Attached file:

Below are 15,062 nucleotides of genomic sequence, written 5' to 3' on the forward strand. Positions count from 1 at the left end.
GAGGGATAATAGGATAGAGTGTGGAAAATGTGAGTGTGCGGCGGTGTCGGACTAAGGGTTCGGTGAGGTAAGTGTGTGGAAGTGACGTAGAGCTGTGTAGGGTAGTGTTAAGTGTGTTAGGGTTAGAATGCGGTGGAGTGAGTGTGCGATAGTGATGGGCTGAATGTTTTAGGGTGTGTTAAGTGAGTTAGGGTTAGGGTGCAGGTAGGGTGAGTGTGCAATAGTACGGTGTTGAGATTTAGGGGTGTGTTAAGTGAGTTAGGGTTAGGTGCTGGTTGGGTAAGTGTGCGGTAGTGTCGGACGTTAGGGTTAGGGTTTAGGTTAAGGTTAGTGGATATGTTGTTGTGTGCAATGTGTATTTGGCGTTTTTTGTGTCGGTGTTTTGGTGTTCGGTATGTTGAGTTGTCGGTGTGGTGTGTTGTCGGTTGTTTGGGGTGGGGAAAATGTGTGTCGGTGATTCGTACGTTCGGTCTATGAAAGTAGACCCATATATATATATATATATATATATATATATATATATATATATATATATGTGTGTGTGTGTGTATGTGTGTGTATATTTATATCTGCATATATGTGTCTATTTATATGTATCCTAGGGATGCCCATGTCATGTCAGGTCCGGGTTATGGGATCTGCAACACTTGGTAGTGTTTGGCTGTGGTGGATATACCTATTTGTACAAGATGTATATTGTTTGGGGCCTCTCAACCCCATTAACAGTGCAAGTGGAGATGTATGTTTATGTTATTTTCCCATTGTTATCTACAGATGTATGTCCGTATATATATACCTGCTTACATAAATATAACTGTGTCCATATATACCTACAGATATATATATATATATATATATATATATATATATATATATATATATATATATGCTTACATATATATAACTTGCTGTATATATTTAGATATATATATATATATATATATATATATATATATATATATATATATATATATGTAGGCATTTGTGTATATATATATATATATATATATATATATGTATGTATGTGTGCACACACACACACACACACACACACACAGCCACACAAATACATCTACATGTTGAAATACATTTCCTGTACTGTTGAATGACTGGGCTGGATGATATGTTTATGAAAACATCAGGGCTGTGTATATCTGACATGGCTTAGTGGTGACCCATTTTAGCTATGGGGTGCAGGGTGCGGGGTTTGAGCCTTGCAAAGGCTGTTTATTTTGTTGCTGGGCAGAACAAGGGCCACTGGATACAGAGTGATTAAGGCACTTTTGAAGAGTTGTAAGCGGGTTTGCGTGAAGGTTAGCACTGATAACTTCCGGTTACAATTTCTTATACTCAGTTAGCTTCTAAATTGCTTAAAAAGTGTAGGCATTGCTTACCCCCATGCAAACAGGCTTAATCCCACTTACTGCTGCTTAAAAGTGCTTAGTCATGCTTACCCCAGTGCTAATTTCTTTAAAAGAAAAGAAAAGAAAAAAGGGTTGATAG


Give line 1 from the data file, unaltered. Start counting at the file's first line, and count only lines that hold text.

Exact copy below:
Below are 15,062 nucleotides of genomic sequence, written 5' to 3' on the forward strand. Positions count from 1 at the left end.